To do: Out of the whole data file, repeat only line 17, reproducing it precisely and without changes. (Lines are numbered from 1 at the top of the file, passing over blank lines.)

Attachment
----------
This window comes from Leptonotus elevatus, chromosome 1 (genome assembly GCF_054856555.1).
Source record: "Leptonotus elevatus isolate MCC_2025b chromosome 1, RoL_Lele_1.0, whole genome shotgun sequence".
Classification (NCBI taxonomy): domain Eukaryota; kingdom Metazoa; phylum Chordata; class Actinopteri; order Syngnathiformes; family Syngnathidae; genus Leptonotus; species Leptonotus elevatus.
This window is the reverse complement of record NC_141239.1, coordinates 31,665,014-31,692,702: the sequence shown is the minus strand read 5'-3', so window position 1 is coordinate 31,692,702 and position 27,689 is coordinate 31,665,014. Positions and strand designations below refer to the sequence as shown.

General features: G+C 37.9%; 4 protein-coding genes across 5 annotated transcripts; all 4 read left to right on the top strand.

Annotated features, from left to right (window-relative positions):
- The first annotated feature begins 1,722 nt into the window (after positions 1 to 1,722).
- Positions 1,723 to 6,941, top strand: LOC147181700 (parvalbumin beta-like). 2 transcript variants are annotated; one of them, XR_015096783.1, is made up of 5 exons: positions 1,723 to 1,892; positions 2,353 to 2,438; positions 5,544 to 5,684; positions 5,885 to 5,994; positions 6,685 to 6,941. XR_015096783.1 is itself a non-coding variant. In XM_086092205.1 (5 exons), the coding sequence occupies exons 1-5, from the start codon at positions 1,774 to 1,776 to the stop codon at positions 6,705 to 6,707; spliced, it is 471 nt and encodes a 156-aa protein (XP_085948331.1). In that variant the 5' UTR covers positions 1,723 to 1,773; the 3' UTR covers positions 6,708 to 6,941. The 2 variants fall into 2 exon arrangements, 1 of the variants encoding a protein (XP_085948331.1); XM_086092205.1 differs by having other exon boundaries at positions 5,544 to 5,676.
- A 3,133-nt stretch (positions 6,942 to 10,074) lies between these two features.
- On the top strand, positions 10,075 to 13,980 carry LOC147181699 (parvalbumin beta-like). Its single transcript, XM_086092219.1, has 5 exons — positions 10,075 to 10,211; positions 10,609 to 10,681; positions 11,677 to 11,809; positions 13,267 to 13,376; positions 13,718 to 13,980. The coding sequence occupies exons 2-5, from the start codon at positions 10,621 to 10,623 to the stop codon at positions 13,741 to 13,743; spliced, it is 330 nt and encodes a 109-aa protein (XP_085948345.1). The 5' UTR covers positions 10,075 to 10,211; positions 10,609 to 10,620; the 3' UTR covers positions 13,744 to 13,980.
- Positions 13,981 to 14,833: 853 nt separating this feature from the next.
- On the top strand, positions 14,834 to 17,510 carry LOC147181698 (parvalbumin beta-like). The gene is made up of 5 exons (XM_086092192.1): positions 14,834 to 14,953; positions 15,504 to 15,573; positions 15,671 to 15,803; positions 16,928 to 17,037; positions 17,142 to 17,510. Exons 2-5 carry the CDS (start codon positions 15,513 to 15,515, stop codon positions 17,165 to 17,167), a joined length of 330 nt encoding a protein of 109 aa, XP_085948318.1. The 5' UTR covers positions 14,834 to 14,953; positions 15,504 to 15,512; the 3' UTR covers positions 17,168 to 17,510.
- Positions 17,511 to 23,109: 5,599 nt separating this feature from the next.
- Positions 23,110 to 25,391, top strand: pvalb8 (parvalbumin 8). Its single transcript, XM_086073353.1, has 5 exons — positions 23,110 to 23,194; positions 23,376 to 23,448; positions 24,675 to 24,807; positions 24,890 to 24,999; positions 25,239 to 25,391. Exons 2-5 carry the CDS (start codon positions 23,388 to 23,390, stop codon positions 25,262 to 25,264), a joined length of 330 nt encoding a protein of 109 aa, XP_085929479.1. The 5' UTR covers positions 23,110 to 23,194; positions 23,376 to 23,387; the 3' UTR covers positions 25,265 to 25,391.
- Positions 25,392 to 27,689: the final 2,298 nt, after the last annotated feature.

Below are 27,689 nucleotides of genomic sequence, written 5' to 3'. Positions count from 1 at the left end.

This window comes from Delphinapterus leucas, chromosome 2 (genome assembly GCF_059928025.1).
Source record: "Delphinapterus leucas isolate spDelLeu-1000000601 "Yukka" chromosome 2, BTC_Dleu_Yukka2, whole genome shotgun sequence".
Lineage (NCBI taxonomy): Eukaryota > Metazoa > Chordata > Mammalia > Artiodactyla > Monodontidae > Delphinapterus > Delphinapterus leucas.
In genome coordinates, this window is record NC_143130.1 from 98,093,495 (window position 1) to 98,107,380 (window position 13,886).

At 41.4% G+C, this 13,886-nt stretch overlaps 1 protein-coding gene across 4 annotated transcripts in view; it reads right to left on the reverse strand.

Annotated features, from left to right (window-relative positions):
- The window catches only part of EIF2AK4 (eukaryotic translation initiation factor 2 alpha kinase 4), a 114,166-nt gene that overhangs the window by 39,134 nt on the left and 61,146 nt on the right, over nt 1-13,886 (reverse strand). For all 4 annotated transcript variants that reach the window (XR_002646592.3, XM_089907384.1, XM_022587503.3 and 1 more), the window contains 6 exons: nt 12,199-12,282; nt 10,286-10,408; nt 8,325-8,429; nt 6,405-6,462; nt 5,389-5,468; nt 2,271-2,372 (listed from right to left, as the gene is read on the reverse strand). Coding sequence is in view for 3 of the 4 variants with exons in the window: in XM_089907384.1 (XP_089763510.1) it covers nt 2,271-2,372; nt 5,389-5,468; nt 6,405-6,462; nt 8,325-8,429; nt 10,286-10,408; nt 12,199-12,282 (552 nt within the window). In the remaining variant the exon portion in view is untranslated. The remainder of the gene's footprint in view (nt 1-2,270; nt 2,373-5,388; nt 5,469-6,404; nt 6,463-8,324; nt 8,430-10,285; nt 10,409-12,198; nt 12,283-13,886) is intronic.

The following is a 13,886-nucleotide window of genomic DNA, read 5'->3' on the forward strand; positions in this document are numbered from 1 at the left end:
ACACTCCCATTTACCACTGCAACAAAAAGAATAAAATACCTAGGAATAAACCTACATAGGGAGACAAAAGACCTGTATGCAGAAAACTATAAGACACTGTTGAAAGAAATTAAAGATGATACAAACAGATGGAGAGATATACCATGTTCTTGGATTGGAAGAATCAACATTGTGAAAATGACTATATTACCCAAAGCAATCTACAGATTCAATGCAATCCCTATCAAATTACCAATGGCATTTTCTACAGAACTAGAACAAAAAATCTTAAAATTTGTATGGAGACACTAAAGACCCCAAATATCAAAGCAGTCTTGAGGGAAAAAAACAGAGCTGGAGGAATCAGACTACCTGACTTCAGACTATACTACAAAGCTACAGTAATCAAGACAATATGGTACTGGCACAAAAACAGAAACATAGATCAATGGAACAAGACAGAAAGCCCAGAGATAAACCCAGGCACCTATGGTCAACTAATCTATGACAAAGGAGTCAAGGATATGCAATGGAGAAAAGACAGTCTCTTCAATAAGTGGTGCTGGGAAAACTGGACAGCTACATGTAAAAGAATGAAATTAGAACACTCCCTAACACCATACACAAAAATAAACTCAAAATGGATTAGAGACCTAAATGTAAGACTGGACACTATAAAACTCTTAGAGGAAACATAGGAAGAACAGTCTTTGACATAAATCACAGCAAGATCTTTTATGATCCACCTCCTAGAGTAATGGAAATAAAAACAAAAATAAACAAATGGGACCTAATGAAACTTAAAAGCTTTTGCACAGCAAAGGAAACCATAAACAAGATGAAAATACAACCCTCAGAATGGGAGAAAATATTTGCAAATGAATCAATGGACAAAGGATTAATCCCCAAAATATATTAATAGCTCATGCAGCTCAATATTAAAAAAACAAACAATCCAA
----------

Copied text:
This window comes from Delphinapterus leucas, chromosome 2 (genome assembly GCF_059928025.1).